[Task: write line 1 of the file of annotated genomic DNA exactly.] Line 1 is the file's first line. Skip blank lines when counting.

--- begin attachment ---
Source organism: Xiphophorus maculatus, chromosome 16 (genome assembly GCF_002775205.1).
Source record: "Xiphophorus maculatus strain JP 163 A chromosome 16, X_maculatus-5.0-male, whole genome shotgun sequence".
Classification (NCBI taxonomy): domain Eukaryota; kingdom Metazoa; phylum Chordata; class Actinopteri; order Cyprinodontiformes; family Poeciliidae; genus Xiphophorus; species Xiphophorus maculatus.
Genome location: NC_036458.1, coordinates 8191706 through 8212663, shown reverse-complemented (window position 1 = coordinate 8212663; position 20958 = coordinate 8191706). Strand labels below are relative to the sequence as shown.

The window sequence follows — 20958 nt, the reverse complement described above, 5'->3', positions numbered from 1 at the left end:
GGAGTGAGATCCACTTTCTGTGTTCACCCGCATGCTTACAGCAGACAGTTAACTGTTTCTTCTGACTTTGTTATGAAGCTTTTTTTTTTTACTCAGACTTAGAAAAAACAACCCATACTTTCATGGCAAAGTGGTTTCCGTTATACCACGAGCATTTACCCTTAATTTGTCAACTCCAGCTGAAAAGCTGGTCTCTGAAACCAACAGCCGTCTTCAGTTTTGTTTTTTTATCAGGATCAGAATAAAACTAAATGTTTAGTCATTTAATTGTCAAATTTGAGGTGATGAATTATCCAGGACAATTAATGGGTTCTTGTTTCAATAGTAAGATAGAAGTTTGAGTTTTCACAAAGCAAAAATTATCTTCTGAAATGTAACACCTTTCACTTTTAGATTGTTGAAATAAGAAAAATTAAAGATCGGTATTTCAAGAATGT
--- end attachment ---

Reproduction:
Source organism: Xiphophorus maculatus, chromosome 16 (genome assembly GCF_002775205.1).